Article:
A lifelong interest in horseracing led Ged Shields – the man who devised the Ronseal slogan ‘It does exactly what it says on the tin’ – to take the plunge into racehorse ownership in 2015. He can’t believe that he now has a share in the Willie Mullins-trained Cheltenham Gold Cup contender Kemboy as part of Supreme Horse Racing.

The seven-year-old heads to the prestigious event having progressed to land the Grade 1 Savills Chase at Leopardstown in December and is fourth favourite for the contest behind Presenting Percy, Clan Des Obeaux and Native River.

Shields became involved in the Kemboy syndicate after the horse had finished fifth in the 2017 Grade 1 Neptune Investment Management Novices’ Hurdle won by the late Willoughby Court. A share was available in the then hurdler and Shields, who had ambitions to have a runner at the Festival, stepped in.

He said: “I never dreamed that Kemboy would improve as much as he has done, and the hope was that if he ran well once at Cheltenham then he’d run well again there.

“He ran in the JLT Novices’ Chase last year [won by Shattered Love] where he came fourth and that was wonderful because finishing there meant I was able to go into the winner’s enclosure. Now, of course, he’s carried on improving and heading for the Gold Cup.

“Sport is about anticipation and looking forward to these big events and you can’t put a price on that. Cheltenham is what I’ve been thinking about mostly for weeks now!”

It gives you that chance and opportunity to experience the sport at an affordable level

With 11 shares in Flat horses and four shares in jumps horses, including Kemboy, Shields is an advocate of syndicate ownership, highlighting that if he added up all his shares together, he would own 115% of a horse.

Syndicates offer an affordable way for fans of racing to experience the sport of kings without having to invest large amounts of money.

Shields continued: “It’s hard to believe that a small group of people, by no means the richest section of owners, can end up with a horse as good as Kemboy. It’s remarkable and I feel incredibly fortunate.

“Some owners might have 200 horses and not have one as good as Kemboy. Quite often what happens, both on the Flat and over jumps, is if a smaller syndicate has a good horse, invariably it gets sold before the main event.

“Supreme are great because they stick to their principles on that and resist any temptation to sell.”

A sensible way forward

The 58-year-old believes that syndicates represent a sensible way forward for the sport to attract new owners. However, he highlights that racecourses need to be more geared towards accommodating this section of ownership. The availability of only a limited number of badges on a raceday is a common problem for syndicates.

“Different racecourses have different rules as to how many free badges they give out,” he said. “Most people when they go racing, they typically go with their wife or partner.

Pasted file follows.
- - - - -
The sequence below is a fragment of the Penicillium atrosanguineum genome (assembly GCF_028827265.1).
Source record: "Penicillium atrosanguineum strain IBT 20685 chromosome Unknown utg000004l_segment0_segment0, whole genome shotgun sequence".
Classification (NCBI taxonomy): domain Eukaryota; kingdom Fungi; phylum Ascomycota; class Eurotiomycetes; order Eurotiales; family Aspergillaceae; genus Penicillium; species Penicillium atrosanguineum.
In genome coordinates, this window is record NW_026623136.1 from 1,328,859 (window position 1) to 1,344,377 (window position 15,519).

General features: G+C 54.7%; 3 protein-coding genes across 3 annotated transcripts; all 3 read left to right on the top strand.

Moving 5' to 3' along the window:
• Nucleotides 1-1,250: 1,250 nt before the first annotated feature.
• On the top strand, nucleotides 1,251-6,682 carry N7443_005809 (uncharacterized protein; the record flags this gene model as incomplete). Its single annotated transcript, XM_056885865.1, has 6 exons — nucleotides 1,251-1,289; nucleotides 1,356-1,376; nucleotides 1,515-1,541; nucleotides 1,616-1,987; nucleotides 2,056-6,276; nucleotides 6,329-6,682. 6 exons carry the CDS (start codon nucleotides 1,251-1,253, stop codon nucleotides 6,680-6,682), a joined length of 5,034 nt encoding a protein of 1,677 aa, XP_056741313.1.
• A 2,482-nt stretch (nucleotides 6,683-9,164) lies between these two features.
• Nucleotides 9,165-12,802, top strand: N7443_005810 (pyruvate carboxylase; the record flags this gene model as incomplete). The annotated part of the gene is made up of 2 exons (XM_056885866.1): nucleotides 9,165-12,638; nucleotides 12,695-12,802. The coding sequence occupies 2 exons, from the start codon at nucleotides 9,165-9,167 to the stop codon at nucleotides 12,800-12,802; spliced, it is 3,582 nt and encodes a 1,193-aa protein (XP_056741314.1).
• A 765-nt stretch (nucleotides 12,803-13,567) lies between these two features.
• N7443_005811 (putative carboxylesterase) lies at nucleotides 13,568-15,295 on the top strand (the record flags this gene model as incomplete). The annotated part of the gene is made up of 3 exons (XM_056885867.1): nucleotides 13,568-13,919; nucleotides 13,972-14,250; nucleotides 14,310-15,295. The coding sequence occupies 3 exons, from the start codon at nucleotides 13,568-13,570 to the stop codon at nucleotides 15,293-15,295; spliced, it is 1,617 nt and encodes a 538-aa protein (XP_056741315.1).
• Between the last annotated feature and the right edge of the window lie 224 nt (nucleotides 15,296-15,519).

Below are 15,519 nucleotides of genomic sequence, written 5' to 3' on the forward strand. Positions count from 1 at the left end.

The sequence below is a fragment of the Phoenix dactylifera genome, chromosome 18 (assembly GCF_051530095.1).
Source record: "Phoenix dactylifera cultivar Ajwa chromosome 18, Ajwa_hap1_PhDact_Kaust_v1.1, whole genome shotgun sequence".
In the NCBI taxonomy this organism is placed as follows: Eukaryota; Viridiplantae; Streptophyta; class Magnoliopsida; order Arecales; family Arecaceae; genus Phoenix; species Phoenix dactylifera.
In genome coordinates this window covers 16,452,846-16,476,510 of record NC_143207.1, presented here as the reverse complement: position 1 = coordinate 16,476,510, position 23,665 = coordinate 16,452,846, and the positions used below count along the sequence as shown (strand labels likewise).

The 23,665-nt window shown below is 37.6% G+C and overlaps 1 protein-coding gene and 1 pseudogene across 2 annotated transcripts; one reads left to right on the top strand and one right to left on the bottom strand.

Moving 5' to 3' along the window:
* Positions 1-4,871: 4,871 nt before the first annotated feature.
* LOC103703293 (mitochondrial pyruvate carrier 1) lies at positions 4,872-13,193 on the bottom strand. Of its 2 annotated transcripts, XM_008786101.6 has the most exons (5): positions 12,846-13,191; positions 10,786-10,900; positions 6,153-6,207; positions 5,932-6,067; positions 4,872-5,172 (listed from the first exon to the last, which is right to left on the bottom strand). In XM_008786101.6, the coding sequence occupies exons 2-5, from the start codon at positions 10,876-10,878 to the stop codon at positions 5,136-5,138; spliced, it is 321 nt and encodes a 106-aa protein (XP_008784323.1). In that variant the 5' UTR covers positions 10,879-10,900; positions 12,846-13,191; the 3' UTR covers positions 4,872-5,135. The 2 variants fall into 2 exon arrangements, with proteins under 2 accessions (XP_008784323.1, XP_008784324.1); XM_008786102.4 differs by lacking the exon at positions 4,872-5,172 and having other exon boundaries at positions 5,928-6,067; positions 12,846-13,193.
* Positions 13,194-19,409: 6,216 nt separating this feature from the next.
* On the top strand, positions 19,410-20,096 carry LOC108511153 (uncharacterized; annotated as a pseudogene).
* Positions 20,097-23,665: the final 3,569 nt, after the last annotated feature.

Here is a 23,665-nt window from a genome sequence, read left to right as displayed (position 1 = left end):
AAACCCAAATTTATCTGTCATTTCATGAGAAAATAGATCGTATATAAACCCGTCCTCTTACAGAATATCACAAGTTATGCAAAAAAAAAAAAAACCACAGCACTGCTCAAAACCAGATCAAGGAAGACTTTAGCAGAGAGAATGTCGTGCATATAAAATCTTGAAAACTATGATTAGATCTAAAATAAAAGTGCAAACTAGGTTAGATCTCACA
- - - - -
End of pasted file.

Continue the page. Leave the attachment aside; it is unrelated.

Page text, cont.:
“With Kemboy there are 14 people in the syndicate and if they go with their wife of partner, that makes it 28 people who are coming to see him race. I know it is a lot of people, but racing needs a general policy on this.

“If you don’t want to give badges to that many people then don’t allow syndicates with that many people in – it’s as simple as that. Then you have to face the consequences of not being able to attract as many people into the sport.”

Shields would also like to see racehorse ownership and syndicates promoted on racing’s biggest stage, the Cheltenham Festival. He believes the four-day spectacular, where crowds of 60,000 and 70,000 will be present throughout the meeting, represents a golden opportunity.

He added: “Cheltenham do a fantastic job of promoting the Festival but how much effort will be made to promote racehorse ownership?

“It’s a golden opportunity to push the sport beyond the fact that you can have a great day out, a few drinks, a flutter and that kind of thing. Believe me, a lot of people would be interested if they did so.

It’s one of those things that will live for me for the rest of my days

“British racing should be more transparent about what it costs, as some might not know the costs of training a racehorse and push the benefits of ownership. For a long time, I used to wonder when backing a horse, what extra do you get if you own it and win?

“It’s hard to describe that feeling but you are just so much more actively involved in the sport when you have a share and get a hugely enhanced experience.

“Some people might think that owning a racehorse costs a significant amount of money and might be surprised that it doesn’t cost more.

“From a training point of view, it costs me around £1,500 a year for Kemboy, which gets me one of the best National Hunt trainers in the sport and a Gold Cup runner at the biggest National Hunt festival of the year. It gives you that chance and opportunity to experience the sport at an affordable level.”

I woke up in the middle of the night and I thought I was hearing the commentary

The prospect of having a first runner in the Cheltenham Gold Cup has of course captured Shields’ imagination and he relays that he is not trying to get ahead of himself by dreaming what will happen in the blue riband.

He added: “Recently I woke up in the middle of the night and I thought I was hearing the commentary as they had two or three fences to go. It does things to your mind and certainly if he is in contention two or three fences from home, wherever you are you’ll probably be able to hear me!

“You have to go for it, it will be a special moment. It’s one of those things that will live for me for the rest of my days.”